Circumcision Pros And Cons: 'Intactivists' Take On Traditional Ritual
A video begins with tight shot on a young man in his thirties, wearing a grey hooded sweatshirt and brown cap pulled down over his ears. His voice is quiet, but steady, and he smiles shyly as he speaks, his goatee curling slightly at the corners.
"I consider myself a normal guy, who was born in the 70's and grew up in a very modest, or poor background, out in rural America and came up in that normal, traditional lifestyle," he says. He spent some time in the military, he adds, went to college, got a job and started a family.
But several minutes in, the tone shifts.
"If I were to say -- since I'm a veteran and I've been to combat -- if I were to say to someone else that it's a common practice in war that we take our prisoners and strip them down against their will, strap them to a table against their will, and we cut off half the skin of their penis," the young man says, looking into the camera. "If I were to say that, I would be charged with a war crime, but yet this is one of the most common practices in the U.S. ... and it's torture."
"Confessions of a Circumcised American Dad" is just one of many videos posted on YouTube by the group The WHOLE Network, which bills itself as a grassroots network of "intactivists." Though definitions vary slightly from group to group, intactivists generally define themselves as people who stand in opposition to the practice of genital circumcision in both girls and boys.
In the U.S. there are several such groups, but perhaps the most visible is Intact America, a non-profit founded in 2008. On its website the group claims to stand in opposition to "medically unnecessary genital alteration, whether carried out for cultural conformity or profit, in medical or non-medical settings."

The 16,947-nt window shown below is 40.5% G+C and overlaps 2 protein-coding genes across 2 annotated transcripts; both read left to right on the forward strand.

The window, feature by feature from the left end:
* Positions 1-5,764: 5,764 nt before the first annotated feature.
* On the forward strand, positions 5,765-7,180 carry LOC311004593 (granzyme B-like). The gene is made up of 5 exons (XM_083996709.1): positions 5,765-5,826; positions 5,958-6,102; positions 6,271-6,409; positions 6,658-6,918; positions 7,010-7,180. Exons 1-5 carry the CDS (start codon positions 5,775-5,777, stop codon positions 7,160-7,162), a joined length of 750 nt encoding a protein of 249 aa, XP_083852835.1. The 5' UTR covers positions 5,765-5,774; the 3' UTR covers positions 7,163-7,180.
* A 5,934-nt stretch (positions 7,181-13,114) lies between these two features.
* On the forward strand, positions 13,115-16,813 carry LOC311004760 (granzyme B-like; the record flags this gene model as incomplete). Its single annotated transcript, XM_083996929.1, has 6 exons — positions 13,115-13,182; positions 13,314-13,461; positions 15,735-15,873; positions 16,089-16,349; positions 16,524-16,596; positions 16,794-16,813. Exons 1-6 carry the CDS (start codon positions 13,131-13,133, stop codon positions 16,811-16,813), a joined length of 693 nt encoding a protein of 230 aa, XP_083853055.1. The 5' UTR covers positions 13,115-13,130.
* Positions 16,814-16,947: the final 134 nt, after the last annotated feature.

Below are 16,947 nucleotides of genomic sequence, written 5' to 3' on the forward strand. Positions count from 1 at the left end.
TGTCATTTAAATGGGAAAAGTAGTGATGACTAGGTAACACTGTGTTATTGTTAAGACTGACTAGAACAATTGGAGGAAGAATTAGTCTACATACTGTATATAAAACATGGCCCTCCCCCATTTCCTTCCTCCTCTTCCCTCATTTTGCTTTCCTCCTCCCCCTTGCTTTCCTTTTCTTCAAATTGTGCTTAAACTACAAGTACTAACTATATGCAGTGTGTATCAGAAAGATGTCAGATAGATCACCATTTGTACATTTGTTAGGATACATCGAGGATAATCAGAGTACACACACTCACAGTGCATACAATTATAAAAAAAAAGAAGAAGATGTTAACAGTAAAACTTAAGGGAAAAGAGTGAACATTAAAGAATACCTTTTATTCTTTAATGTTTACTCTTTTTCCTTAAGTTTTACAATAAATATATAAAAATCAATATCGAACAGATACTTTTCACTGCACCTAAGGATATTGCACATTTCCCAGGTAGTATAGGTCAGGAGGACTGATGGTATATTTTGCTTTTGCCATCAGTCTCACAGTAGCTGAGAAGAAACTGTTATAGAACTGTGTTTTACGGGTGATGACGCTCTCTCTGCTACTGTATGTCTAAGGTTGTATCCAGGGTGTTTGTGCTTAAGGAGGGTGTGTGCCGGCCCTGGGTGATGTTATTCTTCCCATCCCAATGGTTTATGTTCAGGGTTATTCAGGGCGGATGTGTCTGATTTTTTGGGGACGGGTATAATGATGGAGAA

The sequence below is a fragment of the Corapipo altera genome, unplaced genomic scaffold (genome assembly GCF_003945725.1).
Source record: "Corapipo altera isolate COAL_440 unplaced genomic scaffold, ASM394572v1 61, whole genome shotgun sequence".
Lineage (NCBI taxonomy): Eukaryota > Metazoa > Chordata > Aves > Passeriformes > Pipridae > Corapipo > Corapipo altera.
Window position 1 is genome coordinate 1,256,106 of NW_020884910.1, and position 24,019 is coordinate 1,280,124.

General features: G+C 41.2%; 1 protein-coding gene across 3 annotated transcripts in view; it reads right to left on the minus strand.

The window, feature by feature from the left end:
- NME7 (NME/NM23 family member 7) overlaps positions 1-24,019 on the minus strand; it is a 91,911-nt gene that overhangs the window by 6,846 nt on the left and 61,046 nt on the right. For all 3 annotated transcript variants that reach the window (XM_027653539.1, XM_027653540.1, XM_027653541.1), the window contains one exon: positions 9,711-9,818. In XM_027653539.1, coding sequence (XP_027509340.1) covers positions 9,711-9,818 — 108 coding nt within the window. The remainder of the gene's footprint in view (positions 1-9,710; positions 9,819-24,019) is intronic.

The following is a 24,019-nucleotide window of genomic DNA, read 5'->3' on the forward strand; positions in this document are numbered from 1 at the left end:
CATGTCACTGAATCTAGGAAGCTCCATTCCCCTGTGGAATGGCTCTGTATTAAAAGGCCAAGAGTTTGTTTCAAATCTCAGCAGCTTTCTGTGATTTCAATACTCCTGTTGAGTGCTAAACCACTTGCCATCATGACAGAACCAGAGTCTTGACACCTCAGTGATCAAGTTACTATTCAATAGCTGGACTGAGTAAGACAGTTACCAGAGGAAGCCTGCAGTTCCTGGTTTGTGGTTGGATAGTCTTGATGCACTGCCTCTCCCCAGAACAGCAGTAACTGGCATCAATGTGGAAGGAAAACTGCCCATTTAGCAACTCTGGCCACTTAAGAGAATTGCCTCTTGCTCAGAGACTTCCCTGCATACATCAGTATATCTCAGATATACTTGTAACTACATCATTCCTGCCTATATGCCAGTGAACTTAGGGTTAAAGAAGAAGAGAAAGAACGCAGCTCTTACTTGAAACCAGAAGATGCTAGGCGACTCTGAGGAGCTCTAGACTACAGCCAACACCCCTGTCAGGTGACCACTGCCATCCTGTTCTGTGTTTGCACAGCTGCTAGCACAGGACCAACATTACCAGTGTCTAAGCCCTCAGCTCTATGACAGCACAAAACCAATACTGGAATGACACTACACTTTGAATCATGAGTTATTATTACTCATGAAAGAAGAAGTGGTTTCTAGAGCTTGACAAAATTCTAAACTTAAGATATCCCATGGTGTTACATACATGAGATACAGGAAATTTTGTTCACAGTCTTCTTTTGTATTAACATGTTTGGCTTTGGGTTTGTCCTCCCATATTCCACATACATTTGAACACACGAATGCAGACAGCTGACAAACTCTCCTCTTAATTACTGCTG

Currently, the three most common methods of circumcision in newborn males are the Gomco clamp, the Plastibell device and the Mogen clamp. Though the exact procedure varies, in each the skin covering the tip of the penis (or foreskin) is removed. Circumcisions are often performed for religious or cultural reasons, but they are also widely performed as a means of preventive health care. And it this last concept that groups like Intact America most vehemently oppose, saying there is absolutely no medical reason to perform circumcisions, and even some risk. (The Kaiser Medical Group estimates that the complication rate associated with circumcision is around 2 percent and can include infection, bleeding, pain and injury to the penis, as well as rare, more serious problems.)
"The rest of the world doesn't do this for medical reasons." said Georganne Chapin, executive director of Intact America. "Countries that have better health status and spend far less on healthcare would no more line up their baby boys and cut off their foreskins than they would poke out their eyes."